Sunday, December 30, 2007

Professional Rails Online?

In response to the commenter who asked if there was going to be a beta book.

UPDATE: Clearly I should ask about these things before I post. Jim Minatel from Wrox added the following in comments:

  • There will be a PDF about six weeks after the print book, meaning end of March or thereabouts. There will also be an Amazon Kindle version, eventually.

  • Also after 6 weeks, the book will be available via Wrox's online subscription service:

  • It won't be on Safari, apparently Wrox books aren't part of the deal there (which I actually was kind of wondering about). Meaning I still haven't placed a book there)

I now return you to my earlier, ill-informed, blather...

Unfortunately, I'm pretty sure the answer is no. Not only doesn't Wrox tend to do that kind of thing, at this point, the book is do to go to press in about two weeks, so the amount of time to get feedback would be sharply limited.

At one point, I was told that sample chapters would be available online before release, but I don't have any information on whether there will be an e-book available. I don't think there will be a direct purchase of a PDF, but it seems as though Wiley just joined the Safari book store, and the book might be available there. I'll try and find out for sure this week.

Tuesday, December 25, 2007

Another Publication Update

Just got the next version of the book chapters for my examination. I'm not 100% sure exactly where these fit in the process. It looks like they've had a good look-see from a copyeditor, largely for style, clarity, and consistency. (Any lingering "we" sentences seem to have been pruned, for example).

They produced a book-specific style guide, which is a listing of canonical forms for things like plugin names, capitalization of commands or tools and the like. It's kind of interesting to see if I can remember where each name or command was used.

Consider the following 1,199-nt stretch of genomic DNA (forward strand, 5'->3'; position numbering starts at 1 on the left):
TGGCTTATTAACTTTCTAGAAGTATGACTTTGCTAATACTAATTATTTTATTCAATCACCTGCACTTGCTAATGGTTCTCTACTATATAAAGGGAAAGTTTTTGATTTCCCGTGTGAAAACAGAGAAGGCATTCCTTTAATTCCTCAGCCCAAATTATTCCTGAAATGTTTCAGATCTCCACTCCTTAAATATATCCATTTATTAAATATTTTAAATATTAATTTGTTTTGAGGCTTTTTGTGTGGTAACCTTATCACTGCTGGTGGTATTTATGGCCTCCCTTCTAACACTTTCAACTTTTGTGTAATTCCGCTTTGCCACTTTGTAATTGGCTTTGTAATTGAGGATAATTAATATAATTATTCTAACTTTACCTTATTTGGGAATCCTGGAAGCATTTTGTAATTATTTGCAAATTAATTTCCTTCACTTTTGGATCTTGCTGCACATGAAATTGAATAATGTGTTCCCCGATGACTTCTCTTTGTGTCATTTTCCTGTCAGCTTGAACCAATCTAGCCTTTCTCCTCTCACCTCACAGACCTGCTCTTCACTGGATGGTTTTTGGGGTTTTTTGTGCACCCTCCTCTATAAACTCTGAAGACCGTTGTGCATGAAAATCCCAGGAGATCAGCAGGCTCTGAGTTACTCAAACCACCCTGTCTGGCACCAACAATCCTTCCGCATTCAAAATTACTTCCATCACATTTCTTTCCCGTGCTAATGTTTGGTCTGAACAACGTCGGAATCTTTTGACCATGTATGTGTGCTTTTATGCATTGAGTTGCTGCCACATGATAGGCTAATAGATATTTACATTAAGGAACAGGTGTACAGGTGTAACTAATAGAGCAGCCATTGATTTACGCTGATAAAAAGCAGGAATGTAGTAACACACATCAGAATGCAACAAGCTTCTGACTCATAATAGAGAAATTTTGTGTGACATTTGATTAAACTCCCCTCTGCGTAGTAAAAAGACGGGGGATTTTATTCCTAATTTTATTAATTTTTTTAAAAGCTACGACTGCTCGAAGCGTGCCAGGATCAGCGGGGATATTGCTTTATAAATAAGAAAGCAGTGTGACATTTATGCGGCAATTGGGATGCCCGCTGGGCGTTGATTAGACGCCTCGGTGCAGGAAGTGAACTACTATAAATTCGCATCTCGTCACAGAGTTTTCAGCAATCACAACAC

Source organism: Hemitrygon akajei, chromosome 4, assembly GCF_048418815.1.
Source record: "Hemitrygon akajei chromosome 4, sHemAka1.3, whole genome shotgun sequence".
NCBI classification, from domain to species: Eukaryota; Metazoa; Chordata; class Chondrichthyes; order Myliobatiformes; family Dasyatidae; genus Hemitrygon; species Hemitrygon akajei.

Anyway, I'm supposed to have these turned around by Jan 2, so I'm reasonably sure we're still good to go to press in mid-January, and be released in mid-February.

Sunday, December 09, 2007

Things I Learned

Some things I learned about Rails and writing while working on this book:

  • The great benefit of working on a project like this book is that it enabled me to compress about two years worth of research into Ruby and Rails tools into six months. In my case, this was a great opportunity to really dig into some tools to find that I've only been using a fraction of their power and also really get a sense of how elegant and flexible the tools are.

  • Ever since I learned how to type back on an actual typewriter in the mid 80s, I've always followed the old-time typographical convention of two spaces following a period. Which was burned into my fingers despite multiple people telling me that was a silly and counterproductive thing to do in the brave new world of proportional fonts. In fact, on the wx book, I actually did a global search and replace for a period followed by two spaces to get the manuscript to correspond with the publisher's expected conventions. Somehow, I managed to break that habit while writing this book.

  • The hardest stylistic thing for me to get around was avoiding using "we" and "us". In other books and articles, I tend to introduce examples by saying things like "Now we should type the following" or "Let's see how that's implemented". Wiley/Wrox house style, though is to avoid "we" and write the examples as "Now you should type the following" or "I'll show you how that's implemented". Even more preferred is avoiding the pronoun altogether with "Here's how that's implemented" or "type the following". I'm not saying one way is better or worse -- I find the "we" style to be conversational, the Wiley editors clearly disagree. It did take some getting used to, though.